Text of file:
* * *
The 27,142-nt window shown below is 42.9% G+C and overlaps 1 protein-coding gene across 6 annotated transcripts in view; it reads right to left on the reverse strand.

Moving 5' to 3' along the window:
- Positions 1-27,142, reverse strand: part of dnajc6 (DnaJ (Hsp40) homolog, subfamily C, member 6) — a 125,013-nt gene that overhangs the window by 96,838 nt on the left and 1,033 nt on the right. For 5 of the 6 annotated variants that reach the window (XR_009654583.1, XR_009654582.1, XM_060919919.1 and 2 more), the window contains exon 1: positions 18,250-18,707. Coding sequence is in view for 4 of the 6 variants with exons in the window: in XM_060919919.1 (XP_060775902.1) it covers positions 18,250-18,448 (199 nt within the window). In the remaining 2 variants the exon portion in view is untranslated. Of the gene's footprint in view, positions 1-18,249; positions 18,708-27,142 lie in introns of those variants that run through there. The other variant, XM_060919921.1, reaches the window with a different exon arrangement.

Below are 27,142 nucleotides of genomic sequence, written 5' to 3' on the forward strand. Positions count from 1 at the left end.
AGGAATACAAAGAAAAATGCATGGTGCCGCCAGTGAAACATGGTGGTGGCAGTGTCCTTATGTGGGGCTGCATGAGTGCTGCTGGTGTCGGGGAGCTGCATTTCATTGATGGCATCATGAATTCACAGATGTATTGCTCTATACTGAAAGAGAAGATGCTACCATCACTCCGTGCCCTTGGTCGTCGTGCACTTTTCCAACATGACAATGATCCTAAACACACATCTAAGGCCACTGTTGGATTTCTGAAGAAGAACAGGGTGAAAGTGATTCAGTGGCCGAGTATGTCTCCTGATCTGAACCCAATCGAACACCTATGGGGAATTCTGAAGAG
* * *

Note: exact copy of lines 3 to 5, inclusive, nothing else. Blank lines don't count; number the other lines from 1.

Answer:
- Positions 1-27,142, reverse strand: part of dnajc6 (DnaJ (Hsp40) homolog, subfamily C, member 6) — a 125,013-nt gene that overhangs the window by 96,838 nt on the left and 1,033 nt on the right. For 5 of the 6 annotated variants that reach the window (XR_009654583.1, XR_009654582.1, XM_060919919.1 and 2 more), the window contains exon 1: positions 18,250-18,707. Coding sequence is in view for 4 of the 6 variants with exons in the window: in XM_060919919.1 (XP_060775902.1) it covers positions 18,250-18,448 (199 nt within the window). In the remaining 2 variants the exon portion in view is untranslated. Of the gene's footprint in view, positions 1-18,249; positions 18,708-27,142 lie in introns of those variants that run through there. The other variant, XM_060919921.1, reaches the window with a different exon arrangement.

Below are 27,142 nucleotides of genomic sequence, written 5' to 3' on the forward strand. Positions count from 1 at the left end.
AGGAATACAAAGAAAAATGCATGGTGCCGCCAGTGAAACATGGTGGTGGCAGTGTCCTTATGTGGGGCTGCATGAGTGCTGCTGGTGTCGGGGAGCTGCATTTCATTGATGGCATCATGAATTCACAGATGTATTGCTCTATACTGAAAGAGAAGATGCTACCATCACTCCGTGCCCTTGGTCGTCGTGCACTTTTCCAACATGACAATGATCCTAAACACACATCTAAGGCCACTGTTGGATTTCTGAAGAAGAACAGGGTGAAAGTGATTCAGTGGCCGAGTATGTCTCCTGATCTGAACCCAATCGAACACCTATGGGGAATTCTGAAGAG